Spam is now a universal word. If you ask someone what the definition of spam is, they will not be able to give you a good answer. On the other hand, if you show them a piece of spam, they will instantly recognize it.

Spam comes in different shapes and sizes. Some examples of spam include crappy blog comments, automated blog comments, crappy website submissions, keyword stuffing on websites, nonsensical content in article etc. The point is, spam is everywhere!

But where does it come from? Do you actually hear people say: OK I am going to work now. I will be spamming the web today!

Of course you do not.

The truth is, spam is a result of anything which is done on the internet so as to deliberately game the search engines to make a quick buck.

In my experience, at least 50% of newbie internet marketers try spamming in one way or another to get more traffic and sales. They simply cannot understand how to make money the legitimate way.

Let us put things into perspective and figure out where spam comes from:

1. The all-famous blog commenting spam: If you have a well-established blog, you would know that for every 15 spam comment, 1 will be legit. Blog spammers fall into 2 categories.

One group manually visits each website, does not read the post put posts a generic comment saying Thank you, in broken English. Why in broken English? Because most of them come from third-world countries and know little about what they are doing.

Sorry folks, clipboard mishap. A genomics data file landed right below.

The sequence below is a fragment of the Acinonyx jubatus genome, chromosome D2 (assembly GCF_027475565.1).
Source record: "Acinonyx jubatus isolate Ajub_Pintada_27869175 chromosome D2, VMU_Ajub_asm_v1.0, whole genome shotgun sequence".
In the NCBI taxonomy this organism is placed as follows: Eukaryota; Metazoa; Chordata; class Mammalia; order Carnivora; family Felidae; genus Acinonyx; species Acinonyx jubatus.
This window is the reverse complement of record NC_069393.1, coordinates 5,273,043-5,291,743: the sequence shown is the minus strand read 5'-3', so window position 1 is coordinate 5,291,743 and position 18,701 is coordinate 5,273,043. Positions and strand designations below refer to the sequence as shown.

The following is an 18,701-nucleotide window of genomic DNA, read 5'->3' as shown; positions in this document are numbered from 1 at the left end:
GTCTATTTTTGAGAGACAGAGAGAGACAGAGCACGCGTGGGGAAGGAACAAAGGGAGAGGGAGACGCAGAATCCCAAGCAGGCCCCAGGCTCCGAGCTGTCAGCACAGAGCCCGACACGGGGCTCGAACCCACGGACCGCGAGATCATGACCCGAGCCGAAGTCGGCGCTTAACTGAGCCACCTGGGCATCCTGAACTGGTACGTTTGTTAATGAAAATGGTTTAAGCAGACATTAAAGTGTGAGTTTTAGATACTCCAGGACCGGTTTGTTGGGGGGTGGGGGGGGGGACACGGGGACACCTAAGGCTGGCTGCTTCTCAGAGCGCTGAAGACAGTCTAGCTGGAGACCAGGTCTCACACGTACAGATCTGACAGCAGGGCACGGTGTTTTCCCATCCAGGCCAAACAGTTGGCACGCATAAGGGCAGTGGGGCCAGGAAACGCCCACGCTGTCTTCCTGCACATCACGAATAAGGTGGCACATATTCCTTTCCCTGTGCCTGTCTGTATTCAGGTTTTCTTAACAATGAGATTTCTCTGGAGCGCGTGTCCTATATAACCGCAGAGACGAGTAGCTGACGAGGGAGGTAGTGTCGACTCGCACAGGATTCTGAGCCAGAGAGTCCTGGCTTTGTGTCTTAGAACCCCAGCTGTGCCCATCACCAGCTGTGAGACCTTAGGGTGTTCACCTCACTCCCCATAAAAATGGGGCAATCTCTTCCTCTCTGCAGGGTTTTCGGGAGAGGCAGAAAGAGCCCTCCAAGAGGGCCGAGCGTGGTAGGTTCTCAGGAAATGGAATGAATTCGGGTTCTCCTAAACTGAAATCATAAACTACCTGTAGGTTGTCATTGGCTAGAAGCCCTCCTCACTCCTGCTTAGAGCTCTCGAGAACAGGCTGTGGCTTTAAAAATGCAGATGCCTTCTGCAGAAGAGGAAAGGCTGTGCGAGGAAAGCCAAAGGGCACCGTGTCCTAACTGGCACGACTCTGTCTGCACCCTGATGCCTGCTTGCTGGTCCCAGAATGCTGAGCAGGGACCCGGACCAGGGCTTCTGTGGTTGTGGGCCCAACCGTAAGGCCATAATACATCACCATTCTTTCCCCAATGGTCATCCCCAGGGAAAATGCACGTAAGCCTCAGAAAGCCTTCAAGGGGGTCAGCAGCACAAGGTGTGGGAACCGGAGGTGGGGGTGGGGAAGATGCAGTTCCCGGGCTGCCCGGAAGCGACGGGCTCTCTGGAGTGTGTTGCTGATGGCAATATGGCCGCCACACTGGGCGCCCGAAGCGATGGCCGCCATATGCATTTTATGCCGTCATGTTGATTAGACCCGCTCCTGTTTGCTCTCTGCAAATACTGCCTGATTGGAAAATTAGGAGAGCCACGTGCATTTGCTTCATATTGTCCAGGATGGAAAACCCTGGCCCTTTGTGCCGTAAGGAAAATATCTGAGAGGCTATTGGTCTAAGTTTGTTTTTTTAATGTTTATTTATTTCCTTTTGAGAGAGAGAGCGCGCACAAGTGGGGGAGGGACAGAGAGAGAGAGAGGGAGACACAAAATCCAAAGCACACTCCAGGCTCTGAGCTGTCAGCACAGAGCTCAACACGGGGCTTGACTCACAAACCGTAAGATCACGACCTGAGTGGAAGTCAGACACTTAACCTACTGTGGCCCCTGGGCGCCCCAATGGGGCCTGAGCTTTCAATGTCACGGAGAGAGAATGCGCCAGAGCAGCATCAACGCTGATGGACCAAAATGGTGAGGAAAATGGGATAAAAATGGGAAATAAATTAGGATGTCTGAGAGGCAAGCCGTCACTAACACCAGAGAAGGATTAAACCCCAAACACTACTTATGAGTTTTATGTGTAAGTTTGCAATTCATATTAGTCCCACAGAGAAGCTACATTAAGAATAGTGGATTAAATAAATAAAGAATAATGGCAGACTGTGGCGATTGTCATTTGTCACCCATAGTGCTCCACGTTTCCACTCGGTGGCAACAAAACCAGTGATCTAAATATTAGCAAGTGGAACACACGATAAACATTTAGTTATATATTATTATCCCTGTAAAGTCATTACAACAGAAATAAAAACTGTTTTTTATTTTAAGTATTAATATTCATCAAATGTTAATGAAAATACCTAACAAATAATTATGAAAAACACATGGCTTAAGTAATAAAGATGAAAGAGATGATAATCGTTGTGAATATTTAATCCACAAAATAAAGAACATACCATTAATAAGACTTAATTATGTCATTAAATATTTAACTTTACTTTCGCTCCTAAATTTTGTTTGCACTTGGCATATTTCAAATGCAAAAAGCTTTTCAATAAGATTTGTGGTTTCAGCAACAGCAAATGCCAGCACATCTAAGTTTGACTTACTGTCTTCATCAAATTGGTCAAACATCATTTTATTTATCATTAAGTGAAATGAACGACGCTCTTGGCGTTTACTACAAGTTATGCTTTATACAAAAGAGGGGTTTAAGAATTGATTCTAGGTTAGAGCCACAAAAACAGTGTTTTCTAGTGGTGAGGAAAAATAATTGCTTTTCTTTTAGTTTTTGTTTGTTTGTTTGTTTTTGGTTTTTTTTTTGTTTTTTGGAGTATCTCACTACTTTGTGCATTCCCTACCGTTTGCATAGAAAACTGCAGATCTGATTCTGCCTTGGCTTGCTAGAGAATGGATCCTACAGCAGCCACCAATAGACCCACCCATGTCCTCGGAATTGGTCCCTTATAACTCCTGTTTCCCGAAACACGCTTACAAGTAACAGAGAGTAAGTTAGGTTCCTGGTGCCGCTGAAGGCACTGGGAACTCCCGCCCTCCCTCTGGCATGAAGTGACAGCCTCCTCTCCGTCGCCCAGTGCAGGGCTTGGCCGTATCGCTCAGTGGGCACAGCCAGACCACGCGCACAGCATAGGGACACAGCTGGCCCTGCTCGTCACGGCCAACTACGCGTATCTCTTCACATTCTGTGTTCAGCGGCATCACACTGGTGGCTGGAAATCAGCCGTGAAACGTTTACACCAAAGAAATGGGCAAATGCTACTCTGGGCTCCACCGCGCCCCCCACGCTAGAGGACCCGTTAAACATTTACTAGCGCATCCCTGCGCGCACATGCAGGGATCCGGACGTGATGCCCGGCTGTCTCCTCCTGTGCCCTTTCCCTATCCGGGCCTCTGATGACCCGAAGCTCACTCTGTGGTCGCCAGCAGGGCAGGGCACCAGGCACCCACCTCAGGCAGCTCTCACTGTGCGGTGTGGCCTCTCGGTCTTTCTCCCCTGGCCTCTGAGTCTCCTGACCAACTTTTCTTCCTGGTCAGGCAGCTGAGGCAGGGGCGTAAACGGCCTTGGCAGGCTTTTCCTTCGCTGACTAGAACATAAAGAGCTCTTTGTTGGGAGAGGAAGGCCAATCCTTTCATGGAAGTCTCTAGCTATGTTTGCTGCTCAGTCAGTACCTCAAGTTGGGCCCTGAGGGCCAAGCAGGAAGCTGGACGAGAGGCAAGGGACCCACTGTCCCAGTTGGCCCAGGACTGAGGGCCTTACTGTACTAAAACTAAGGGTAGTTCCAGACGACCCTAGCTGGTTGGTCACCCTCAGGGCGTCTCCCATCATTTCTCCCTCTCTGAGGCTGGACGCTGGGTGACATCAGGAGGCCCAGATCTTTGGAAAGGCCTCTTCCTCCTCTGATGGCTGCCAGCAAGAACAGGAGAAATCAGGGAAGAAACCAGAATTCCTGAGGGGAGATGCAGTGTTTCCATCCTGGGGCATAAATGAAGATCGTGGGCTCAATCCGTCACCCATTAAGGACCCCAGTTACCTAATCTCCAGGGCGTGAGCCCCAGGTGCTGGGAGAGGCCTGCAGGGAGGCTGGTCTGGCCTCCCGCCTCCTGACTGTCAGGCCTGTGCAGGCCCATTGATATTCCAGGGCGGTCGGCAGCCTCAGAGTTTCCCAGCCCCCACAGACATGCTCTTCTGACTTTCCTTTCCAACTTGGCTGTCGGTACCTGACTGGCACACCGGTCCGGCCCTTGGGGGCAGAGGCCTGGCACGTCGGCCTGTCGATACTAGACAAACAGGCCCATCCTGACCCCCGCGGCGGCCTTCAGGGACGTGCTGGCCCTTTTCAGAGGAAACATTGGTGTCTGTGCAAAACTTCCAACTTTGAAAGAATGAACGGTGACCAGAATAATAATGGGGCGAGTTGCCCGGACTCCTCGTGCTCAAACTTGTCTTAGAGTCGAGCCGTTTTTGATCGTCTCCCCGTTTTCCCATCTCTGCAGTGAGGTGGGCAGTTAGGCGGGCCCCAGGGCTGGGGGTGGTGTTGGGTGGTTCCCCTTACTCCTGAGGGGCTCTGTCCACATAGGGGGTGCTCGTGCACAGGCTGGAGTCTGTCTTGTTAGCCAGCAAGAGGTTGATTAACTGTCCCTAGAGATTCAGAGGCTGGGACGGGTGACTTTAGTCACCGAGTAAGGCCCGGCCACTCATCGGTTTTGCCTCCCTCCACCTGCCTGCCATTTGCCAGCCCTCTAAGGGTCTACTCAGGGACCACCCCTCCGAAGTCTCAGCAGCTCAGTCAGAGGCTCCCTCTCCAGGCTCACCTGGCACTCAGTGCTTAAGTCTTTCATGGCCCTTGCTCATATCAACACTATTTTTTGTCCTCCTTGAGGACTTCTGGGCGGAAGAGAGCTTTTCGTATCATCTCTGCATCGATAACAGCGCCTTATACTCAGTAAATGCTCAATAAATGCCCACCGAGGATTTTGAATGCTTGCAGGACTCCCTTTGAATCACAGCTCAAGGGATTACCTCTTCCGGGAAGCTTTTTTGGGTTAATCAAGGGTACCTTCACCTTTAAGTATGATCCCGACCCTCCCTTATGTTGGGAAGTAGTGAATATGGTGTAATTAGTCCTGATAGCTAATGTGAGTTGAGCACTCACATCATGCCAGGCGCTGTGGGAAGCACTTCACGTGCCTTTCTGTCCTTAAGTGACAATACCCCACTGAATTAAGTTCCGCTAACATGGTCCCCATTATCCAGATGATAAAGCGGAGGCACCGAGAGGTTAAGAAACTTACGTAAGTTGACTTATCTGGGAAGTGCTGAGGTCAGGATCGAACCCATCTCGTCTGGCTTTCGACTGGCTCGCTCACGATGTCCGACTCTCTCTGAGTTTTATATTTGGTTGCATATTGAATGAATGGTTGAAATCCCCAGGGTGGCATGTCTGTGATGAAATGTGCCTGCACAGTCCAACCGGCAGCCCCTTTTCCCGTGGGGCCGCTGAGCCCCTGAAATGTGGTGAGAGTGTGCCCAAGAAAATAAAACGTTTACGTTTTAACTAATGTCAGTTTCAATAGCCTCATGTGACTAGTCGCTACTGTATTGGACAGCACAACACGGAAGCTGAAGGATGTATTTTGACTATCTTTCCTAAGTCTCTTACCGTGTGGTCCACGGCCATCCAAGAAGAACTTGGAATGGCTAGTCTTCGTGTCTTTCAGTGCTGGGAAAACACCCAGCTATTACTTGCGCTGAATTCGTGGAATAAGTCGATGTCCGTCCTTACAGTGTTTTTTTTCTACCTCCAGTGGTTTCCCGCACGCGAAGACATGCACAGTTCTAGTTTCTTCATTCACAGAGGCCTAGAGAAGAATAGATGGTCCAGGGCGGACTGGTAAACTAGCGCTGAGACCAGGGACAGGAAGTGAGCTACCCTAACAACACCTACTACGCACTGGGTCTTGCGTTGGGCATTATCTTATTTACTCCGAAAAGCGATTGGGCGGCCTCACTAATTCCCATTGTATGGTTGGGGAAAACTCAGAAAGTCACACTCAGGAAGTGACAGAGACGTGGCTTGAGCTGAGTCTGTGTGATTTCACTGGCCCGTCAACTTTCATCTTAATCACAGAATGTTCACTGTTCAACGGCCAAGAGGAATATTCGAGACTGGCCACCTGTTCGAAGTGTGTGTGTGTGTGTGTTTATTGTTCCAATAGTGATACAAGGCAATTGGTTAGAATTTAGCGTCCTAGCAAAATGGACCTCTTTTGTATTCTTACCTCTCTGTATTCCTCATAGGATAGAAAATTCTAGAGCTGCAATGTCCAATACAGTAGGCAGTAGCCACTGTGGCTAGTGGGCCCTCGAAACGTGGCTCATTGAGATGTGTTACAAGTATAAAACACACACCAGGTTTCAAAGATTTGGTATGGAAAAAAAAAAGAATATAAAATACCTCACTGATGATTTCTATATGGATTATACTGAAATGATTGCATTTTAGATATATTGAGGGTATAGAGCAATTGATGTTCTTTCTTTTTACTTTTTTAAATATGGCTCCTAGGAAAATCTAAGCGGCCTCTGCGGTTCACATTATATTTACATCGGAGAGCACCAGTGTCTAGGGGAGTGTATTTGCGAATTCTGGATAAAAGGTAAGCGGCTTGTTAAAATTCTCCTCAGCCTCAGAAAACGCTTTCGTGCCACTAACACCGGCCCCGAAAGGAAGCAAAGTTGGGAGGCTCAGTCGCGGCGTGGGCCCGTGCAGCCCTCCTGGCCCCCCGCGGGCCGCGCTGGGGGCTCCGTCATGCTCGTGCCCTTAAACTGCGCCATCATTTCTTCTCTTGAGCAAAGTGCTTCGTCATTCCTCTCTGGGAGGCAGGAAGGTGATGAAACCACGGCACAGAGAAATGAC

The other group uses automated scripts, which have an even more laughable result. What the script essentially does is embed 3-10 horrible links into a comment post and try to get it accepted.

2. Directory submission spam: This mainly results in people submitting individual pages of their websites to the lower quality directory submission websites, which do not actively check the submissions. Some of the spammers even submit horribly-low quality websites (which mostly are affiliate websites) in order to get link juice flowing and make some sales. The sales never happen…

3. Article submission spam: Ideally what a person does is, copy someone elses article, add some bogus lines (usually written in bad English) and submit it to a huge number of crappy directories, in order to get more incoming links. The directories who do accept their crappy articles are low quality directories themselves with no authority, and the ones which are actively managed do not accept their content anyway. It is a lose-lose situation both ways.

4. Keyword stuffing spam: A newbie starts a website and wants to rank high for the keyword Credit Card Repair. He edits his website so the keyword tag contains all possible instances of the keyword in question, to the point that the search engines ban him. Some newbies might go to another extreme: They would stuff keywords in the title tag and in the content.

The conclusion of this article is that spam is created by people delibrately trying to game the system. Most people doing this know that they are wrong, but the smell of quick profits is strong enough to lure them into using these kind of tactics.